P.S. Bassett and J.P. Sanford in 1853 purchased of the brown estate, their interest in the waterpower and erected a fine large flour mill, with a capacity of 20,000 barrels per year. Sanburn soon withdrew and for many years Mr. Bassett did a large local and commercial business assisted by his son, William. Wheat was largely grown those times, and Mr. Bassett purchased large quantities, converted it into flour and drew it overland with oxen to Kilbourn, the nearest shipping point at that time.
Mr. Bassett added a barrel factory to his mill business and not only supplied all of the surrounding mills with barrels, but shipped a great many to Minnesota and other parts of the northwest.
Mr. Bassett, while conducting his business in Baraboo, formed a partnership with William Eikey of Greenfield and a sawmill was erected six miles east of Baraboo. They did quite _________________________________________________________
which was taken across the bluffs to Helena where it was loaded on flat boats and floated down to market. Mr. Alex Prentice purchase the mill, turned it into a flour mill and sold it to his son, Andrew, who in after years sold it to Charles Falkenstern, the present owner.
The Willard Brothers and D.C. Barry laid claim to the waterpower at the head of the Baraboo rapids and erected a mill in 1843. The property changed hands several times and in 1855 Paddock & Waterman, who then owned it, erected a large furniture shop adjoining the sawmill, and in 1855 they enlarged the mill, putting in more and better machinery. Times becoming dull the business changed hands several times, finally becoming the property of Thomas, Claude and Thomas, who in 1868 placed a set of wagon gearing machinery, capable of turning out the wood for fifty wagons per day. This mill did the largest lumber business on the river.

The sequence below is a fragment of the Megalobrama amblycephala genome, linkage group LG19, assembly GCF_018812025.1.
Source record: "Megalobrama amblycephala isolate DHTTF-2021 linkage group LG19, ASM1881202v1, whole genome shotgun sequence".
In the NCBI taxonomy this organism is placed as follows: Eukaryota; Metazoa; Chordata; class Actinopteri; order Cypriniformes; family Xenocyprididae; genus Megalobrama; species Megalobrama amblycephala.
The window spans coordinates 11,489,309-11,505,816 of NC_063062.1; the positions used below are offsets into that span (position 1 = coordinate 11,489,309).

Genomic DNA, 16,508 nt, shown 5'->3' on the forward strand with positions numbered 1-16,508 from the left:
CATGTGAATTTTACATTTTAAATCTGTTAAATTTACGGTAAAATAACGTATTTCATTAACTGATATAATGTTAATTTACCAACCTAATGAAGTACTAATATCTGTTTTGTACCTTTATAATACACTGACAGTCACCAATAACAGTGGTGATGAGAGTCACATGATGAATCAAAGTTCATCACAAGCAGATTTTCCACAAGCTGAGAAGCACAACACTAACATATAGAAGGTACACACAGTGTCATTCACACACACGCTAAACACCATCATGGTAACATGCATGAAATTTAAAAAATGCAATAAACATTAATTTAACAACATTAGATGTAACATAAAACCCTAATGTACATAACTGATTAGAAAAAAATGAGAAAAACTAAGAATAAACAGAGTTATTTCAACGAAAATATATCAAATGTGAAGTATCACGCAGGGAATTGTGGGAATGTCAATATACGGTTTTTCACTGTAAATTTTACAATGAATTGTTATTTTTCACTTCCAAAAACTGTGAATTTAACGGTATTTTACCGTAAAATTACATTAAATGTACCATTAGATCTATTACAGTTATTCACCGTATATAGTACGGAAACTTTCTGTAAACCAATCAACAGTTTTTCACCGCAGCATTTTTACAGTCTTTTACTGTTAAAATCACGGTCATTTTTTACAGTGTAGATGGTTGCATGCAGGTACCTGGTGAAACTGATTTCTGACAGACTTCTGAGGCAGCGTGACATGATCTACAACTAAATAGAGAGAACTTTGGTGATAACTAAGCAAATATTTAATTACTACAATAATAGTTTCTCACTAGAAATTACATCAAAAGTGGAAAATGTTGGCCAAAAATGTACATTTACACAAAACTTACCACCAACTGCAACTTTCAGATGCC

The Baraboo river has faithfully served the public in times past and although it is still being used to some extent, it is to be hoped that the power that is going to waste will be more fully utilized in the near future. While Baraboo people were thus busy training natural resources to serve man’s needs, the residents of other parts of the county were by no means idle.
Robert Bryant built a dam and erected a sawmill in 1841 at the base of a prominent bluff near the mouth of Henry Creek at Prairie du Sac. He was not successful and sold in 1842 to H.B. Steins who converted the mill into a flour mill and sold it to Mr. Mix who enlarged and improved the property, then sold out to Wilson, who in turn sold to J.R. Woodruff. Henry Rowel purchased the mill but soon transferred it to Merrihew and Rowel. They enlarged and improved the mill so much that their flour took first prize at the state fair in 1859.
Reed, Crosswell and Powell erected a flour and feed mill at Reedsburg in 1848 which burned down in 1860, but in 1861 a new five story 40x60 mill was erected by Moses Mackey. It had four run of stone and was capable of grinding 1200 bushels of wheat per year. Mr. Stafford ran a sawmill and factory for making tight barrel staves, for several years doing a fine business.